Research Findings Drive Innovation Lab Forward
Since the Innovation Lab launched in 2018, we’ve seen God transform individual faith journeys, ministries, and entire churches. We’ve hosted numerous training events with leaders around the country; created resources and curriculum on theological innovation; and walked alongside three cohorts of churches as they developed innovative ministries in their contexts.
Now we’re capitalizing on what we learned to diversify the ministers and ministries we engage in the future. This entails greater representation among races, denominations, geographic locations, ministry sizes, and ministry settings. We’re also expanding our scope to work with areas of ministry in addition to youth ministry. But to move beyond our assumptions about what’s going on in communities around the country, we needed more information about ministry leaders’ and their communities’ unique joys and challenges.
The Lab conducted research earlier this year to hear directly from leaders. Today we’re sharing that research with you! We anticipate you’ll find points of resonance with the experiences of the 76 ministry leaders we interviewed.
What we learned captures the realities of ministry in 2021, both now during the pandemic and before:
- Ministry leaders are fatigued;
- They’re navigating conflict and competing demands from those in their churches and organizations;
- Leaders are aware of the need for change and desirous of innovation in their ministries, but they face resistance to change within organizational cultures that hinder innovation;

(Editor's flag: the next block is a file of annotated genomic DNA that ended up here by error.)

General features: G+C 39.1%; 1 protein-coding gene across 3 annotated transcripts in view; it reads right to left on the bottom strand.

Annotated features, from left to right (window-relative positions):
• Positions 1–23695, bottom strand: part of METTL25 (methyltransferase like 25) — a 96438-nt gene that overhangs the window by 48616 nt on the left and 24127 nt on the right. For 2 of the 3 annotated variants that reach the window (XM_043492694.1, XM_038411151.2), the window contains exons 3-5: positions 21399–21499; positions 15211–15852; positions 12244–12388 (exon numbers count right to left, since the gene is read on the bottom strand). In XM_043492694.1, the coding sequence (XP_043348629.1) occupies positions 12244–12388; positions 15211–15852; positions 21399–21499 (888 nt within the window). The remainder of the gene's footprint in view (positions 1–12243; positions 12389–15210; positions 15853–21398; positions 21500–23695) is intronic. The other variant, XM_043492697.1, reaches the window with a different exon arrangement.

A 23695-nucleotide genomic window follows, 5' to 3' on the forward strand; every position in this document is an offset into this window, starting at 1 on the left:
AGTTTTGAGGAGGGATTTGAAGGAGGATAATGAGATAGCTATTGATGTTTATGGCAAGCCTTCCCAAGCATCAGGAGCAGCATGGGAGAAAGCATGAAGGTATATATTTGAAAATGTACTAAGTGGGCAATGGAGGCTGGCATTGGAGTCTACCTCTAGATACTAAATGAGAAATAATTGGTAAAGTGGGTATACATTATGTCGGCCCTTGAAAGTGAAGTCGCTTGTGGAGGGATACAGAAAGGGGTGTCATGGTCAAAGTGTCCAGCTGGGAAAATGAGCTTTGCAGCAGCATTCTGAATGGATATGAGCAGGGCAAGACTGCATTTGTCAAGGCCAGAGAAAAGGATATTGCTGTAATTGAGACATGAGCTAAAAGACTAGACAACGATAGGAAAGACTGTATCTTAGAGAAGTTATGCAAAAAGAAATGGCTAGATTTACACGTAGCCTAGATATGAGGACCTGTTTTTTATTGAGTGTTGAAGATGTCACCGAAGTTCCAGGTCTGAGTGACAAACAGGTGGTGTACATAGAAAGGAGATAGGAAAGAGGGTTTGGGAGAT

- They feel generally ill-equipped to meet the needs of today’s churches.
But there is also reason for hope! These leaders are extremely passionate about holistically meeting the needs of the people with whom they are in ministry through their churches and organizations. They are aware of the need for contextualized innovation and energized by the prospect of ushering in changes so that more people experience the love and grace of Jesus Christ. They are ready to innovate, but their ministry settings need contextually relevant tools and support to make it possible.
This research, and feedback from other Lab program participants, is guiding us forward as we follow the Holy Spirit’s prompting to support diverse leaders and a wider variety of faith communities. We invite you to read the full research report and reflect on whether these findings ring true in your own ministry setting. Perhaps this report can be a reminder that none of us answers the call to ministry alone—in the joys and challenges.
To read the full research report, click here.